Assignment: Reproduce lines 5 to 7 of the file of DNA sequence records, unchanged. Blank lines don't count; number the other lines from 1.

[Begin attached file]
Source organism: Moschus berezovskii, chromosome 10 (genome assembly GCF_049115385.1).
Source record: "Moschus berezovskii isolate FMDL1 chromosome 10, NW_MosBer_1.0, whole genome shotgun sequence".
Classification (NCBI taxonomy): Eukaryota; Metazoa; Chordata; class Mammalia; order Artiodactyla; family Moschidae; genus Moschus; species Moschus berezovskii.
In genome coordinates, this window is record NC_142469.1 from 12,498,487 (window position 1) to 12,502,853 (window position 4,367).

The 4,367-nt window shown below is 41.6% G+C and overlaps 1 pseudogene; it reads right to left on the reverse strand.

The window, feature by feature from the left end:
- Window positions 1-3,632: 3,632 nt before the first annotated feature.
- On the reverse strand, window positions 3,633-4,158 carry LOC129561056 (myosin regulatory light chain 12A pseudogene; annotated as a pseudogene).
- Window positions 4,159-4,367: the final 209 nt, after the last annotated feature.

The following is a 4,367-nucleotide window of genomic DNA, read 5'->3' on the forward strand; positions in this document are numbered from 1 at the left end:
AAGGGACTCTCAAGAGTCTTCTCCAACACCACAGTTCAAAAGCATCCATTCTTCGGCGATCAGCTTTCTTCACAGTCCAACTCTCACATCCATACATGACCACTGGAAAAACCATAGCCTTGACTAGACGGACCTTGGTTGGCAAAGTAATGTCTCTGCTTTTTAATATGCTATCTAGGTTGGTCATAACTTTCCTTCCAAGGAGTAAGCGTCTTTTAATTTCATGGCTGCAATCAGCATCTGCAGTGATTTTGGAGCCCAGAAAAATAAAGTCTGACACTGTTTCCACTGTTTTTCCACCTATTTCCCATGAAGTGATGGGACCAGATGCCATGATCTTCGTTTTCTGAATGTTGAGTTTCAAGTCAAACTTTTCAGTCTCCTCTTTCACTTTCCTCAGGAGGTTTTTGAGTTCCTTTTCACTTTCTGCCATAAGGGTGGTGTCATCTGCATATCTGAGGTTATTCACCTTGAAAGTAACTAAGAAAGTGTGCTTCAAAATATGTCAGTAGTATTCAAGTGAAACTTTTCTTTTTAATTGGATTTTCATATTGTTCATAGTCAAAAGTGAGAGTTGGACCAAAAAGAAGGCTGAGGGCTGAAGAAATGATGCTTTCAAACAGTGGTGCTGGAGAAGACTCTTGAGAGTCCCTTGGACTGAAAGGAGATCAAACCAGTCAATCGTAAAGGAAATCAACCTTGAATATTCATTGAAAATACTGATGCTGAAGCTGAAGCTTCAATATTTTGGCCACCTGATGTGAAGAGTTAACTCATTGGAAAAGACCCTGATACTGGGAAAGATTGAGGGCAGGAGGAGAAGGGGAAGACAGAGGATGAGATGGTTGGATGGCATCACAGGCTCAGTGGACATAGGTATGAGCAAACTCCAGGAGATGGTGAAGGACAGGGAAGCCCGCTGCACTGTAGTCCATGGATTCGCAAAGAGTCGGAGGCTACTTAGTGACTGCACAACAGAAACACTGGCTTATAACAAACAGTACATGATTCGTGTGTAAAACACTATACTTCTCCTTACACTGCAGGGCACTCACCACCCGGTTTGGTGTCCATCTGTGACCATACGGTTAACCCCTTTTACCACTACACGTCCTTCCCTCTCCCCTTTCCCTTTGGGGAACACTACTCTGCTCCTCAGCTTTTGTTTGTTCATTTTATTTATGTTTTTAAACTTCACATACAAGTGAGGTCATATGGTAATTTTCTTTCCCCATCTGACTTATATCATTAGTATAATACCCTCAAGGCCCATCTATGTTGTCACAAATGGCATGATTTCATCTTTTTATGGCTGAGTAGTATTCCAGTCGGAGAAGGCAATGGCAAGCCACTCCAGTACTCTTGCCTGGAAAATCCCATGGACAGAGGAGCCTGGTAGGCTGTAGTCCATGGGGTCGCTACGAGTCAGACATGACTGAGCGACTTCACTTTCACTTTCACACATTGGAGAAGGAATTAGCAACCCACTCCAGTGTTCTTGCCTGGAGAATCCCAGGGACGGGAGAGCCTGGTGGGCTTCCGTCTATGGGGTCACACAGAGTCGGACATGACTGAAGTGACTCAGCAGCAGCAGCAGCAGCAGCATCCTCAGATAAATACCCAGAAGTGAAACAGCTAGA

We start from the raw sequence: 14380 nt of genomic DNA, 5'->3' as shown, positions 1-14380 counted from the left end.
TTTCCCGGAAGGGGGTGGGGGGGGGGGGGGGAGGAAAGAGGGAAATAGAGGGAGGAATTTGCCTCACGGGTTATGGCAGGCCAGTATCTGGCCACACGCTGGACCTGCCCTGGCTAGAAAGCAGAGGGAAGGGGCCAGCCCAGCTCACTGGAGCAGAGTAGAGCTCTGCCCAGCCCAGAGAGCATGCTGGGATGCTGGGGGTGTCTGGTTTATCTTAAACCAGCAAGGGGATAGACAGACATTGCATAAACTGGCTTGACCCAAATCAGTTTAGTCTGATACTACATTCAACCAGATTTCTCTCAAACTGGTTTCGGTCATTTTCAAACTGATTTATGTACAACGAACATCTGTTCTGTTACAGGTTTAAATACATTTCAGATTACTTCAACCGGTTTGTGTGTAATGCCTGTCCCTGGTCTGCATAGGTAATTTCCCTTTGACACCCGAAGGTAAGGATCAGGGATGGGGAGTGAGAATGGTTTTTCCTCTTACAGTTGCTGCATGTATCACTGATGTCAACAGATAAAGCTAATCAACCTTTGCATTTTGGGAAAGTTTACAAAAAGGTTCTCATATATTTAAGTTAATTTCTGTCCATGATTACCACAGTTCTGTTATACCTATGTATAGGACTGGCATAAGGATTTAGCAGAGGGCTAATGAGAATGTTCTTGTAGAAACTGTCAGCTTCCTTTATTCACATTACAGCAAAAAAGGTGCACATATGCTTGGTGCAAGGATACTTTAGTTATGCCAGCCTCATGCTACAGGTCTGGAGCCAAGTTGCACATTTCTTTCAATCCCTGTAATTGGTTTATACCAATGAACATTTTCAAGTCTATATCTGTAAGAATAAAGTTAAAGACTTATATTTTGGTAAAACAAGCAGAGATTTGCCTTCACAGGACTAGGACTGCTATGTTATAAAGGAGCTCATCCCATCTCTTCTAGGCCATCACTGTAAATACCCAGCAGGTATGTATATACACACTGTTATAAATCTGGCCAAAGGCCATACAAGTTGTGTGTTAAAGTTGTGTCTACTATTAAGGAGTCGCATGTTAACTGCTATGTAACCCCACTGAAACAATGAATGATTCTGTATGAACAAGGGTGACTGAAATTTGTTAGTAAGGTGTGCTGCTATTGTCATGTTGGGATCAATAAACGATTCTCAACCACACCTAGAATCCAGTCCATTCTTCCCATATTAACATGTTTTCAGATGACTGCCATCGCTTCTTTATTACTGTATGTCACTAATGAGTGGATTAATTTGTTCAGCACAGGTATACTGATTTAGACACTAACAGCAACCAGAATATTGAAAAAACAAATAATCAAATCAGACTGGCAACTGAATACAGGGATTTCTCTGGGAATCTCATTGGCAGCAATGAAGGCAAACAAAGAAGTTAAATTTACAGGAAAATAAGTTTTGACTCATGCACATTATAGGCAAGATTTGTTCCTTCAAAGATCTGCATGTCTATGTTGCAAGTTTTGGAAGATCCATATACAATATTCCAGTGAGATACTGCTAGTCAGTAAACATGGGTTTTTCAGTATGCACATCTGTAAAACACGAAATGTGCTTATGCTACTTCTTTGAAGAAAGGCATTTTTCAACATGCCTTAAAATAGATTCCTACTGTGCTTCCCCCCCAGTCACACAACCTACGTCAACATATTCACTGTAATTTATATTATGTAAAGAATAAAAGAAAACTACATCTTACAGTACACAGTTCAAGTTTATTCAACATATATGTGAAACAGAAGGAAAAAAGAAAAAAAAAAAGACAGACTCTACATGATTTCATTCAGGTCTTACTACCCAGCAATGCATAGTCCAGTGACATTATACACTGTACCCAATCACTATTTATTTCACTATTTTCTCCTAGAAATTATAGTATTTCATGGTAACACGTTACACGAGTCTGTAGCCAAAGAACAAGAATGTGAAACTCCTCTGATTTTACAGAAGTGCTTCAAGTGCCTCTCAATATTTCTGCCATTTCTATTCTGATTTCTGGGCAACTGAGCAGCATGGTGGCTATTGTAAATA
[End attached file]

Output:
The 4,367-nt window shown below is 41.6% G+C and overlaps 1 pseudogene; it reads right to left on the reverse strand.

The window, feature by feature from the left end:
- Window positions 1-3,632: 3,632 nt before the first annotated feature.